In this case, since the mixing of the first and second inks is carried out smoothly irrespective of the order of the application thereof, there is no nonuniformity between the mixing colours formed by the first step in which the nozzle heads are moved in the forward direction and by the second step in which the nozzle heads are moved in the opposite direction, thereby enabling to obtain a uniform and distinct printed image.
In this regard, it should be noted that in a case where both of the first and second inks are formed of the inks for ink-jet dyeing according to the present invention, composition and added amount of the dispersing agent, particle size, added amount and dispersing rate of the dispersing dye, viscosity of the ink, and kinds of used additives may be the same in these inks or may be changed in the respective inks.
Combination of colours of the first and second inks are also not limited to a specific combination. For example, any two colours selected from the group including three primary colours, white and black can be used as the first and second inks.
The diameter of the nozzle orifice of each of the first and second nozzles is not limited to a specific size. However, it is preferable that the diameter is within the range of 10 μm-120 μm, and more preferably 40 μm-100 μm.
Materials to be printed on which a print is formed by the above method of the present invention are not limited to a specific material if it has water absorptive property. Examples of such materials include woven fabric, knitted fabric, non-woven fabric, paper and leather and the like. Among these materials, the effect of the invention is more distinctly realized when woven fabric or knitted fabric is used as the printed material. Further, the woven fabric or the knit fabric can be formed from either of natural fibers or synthetic fibers or mixed fibers.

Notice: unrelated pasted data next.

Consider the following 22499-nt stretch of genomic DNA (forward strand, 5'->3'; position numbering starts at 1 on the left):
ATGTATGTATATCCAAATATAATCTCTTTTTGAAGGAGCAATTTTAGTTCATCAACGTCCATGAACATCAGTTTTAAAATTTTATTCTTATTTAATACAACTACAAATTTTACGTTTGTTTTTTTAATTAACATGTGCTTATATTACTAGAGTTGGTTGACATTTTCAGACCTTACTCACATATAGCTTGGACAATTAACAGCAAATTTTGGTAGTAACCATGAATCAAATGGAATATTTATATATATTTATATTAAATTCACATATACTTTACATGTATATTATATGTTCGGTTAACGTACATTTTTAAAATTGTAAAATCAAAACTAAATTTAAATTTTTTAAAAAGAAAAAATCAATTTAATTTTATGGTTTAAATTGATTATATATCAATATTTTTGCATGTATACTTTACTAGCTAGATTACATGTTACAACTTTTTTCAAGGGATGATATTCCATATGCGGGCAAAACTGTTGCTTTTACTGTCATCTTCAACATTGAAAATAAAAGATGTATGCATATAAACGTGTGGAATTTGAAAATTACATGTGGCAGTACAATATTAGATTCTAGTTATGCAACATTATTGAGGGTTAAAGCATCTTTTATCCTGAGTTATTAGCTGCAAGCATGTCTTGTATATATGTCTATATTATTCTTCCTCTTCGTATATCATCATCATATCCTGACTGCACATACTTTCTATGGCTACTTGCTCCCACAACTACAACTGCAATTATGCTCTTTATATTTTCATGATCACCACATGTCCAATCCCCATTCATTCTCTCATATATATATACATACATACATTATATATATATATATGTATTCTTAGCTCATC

Hereinafter, the present invention will be described in more practical terms with reference to the examples, but it should be noted that the invention is not limited by these examples.
The methods of testing the various properties, and the methods of evaluating the uniformity and distinctness of the images on the cloth which had been dyed in the examples and comparative examples were as described below.